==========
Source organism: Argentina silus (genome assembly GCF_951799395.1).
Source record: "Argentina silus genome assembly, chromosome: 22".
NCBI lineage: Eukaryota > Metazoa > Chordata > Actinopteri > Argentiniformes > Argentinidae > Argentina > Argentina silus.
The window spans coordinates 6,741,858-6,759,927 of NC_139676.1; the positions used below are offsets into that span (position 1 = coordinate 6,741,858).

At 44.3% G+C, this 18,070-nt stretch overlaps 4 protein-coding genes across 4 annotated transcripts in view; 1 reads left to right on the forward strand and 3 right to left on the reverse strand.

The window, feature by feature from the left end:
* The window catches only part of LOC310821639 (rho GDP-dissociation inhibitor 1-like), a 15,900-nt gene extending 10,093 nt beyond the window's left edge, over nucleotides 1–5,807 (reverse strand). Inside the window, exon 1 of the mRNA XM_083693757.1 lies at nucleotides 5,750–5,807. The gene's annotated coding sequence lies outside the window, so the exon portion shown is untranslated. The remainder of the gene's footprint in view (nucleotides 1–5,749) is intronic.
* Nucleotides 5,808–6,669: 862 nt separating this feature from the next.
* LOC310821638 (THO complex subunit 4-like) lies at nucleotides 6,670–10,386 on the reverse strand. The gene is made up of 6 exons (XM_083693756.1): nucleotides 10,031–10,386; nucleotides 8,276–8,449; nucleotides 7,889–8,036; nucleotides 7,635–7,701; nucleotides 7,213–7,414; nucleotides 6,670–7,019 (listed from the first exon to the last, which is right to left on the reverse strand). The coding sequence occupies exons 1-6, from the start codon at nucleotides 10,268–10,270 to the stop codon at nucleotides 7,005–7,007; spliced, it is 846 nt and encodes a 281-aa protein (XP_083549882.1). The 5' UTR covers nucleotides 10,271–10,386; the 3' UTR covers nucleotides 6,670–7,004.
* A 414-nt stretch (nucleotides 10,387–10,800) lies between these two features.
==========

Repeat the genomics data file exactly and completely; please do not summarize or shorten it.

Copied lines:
Source organism: Argentina silus (genome assembly GCF_951799395.1).
Source record: "Argentina silus genome assembly, chromosome: 22".
NCBI lineage: Eukaryota > Metazoa > Chordata > Actinopteri > Argentiniformes > Argentinidae > Argentina > Argentina silus.
The window spans coordinates 6,741,858-6,759,927 of NC_139676.1; the positions used below are offsets into that span (position 1 = coordinate 6,741,858).

At 44.3% G+C, this 18,070-nt stretch overlaps 4 protein-coding genes across 4 annotated transcripts in view; 1 reads left to right on the forward strand and 3 right to left on the reverse strand.

The window, feature by feature from the left end:
* The window catches only part of LOC310821639 (rho GDP-dissociation inhibitor 1-like), a 15,900-nt gene extending 10,093 nt beyond the window's left edge, over nucleotides 1–5,807 (reverse strand). Inside the window, exon 1 of the mRNA XM_083693757.1 lies at nucleotides 5,750–5,807. The gene's annotated coding sequence lies outside the window, so the exon portion shown is untranslated. The remainder of the gene's footprint in view (nucleotides 1–5,749) is intronic.
* Nucleotides 5,808–6,669: 862 nt separating this feature from the next.
* LOC310821638 (THO complex subunit 4-like) lies at nucleotides 6,670–10,386 on the reverse strand. The gene is made up of 6 exons (XM_083693756.1): nucleotides 10,031–10,386; nucleotides 8,276–8,449; nucleotides 7,889–8,036; nucleotides 7,635–7,701; nucleotides 7,213–7,414; nucleotides 6,670–7,019 (listed from the first exon to the last, which is right to left on the reverse strand). The coding sequence occupies exons 1-6, from the start codon at nucleotides 10,268–10,270 to the stop codon at nucleotides 7,005–7,007; spliced, it is 846 nt and encodes a 281-aa protein (XP_083549882.1). The 5' UTR covers nucleotides 10,271–10,386; the 3' UTR covers nucleotides 6,670–7,004.
* A 414-nt stretch (nucleotides 10,387–10,800) lies between these two features.